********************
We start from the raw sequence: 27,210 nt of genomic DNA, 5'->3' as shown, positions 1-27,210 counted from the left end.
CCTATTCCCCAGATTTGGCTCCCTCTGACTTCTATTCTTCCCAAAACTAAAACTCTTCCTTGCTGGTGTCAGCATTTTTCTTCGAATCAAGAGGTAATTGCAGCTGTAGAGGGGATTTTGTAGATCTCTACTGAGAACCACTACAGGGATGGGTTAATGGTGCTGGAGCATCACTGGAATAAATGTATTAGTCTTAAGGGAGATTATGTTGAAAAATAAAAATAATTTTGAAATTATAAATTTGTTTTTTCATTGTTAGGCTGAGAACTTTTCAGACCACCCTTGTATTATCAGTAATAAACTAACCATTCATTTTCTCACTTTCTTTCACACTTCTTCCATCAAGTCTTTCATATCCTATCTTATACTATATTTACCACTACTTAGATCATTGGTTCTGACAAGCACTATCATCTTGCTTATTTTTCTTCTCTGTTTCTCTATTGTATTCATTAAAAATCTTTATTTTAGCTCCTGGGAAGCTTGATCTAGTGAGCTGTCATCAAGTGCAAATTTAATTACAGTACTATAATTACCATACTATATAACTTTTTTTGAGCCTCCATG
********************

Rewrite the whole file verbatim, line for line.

We start from the raw sequence: 27,210 nt of genomic DNA, 5'->3' as shown, positions 1-27,210 counted from the left end.
CCTATTCCCCAGATTTGGCTCCCTCTGACTTCTATTCTTCCCAAAACTAAAACTCTTCCTTGCTGGTGTCAGCATTTTTCTTCGAATCAAGAGGTAATTGCAGCTGTAGAGGGGATTTTGTAGATCTCTACTGAGAACCACTACAGGGATGGGTTAATGGTGCTGGAGCATCACTGGAATAAATGTATTAGTCTTAAGGGAGATTATGTTGAAAAATAAAAATAATTTTGAAATTATAAATTTGTTTTTTCATTGTTAGGCTGAGAACTTTTCAGACCACCCTTGTATTATCAGTAATAAACTAACCATTCATTTTCTCACTTTCTTTCACACTTCTTCCATCAAGTCTTTCATATCCTATCTTATACTATATTTACCACTACTTAGATCATTGGTTCTGACAAGCACTATCATCTTGCTTATTTTTCTTCTCTGTTTCTCTATTGTATTCATTAAAAATCTTTATTTTAGCTCCTGGGAAGCTTGATCTAGTGAGCTGTCATCAAGTGCAAATTTAATTACAGTACTATAATTACCATACTATATAACTTTTTTTGAGCCTCCATG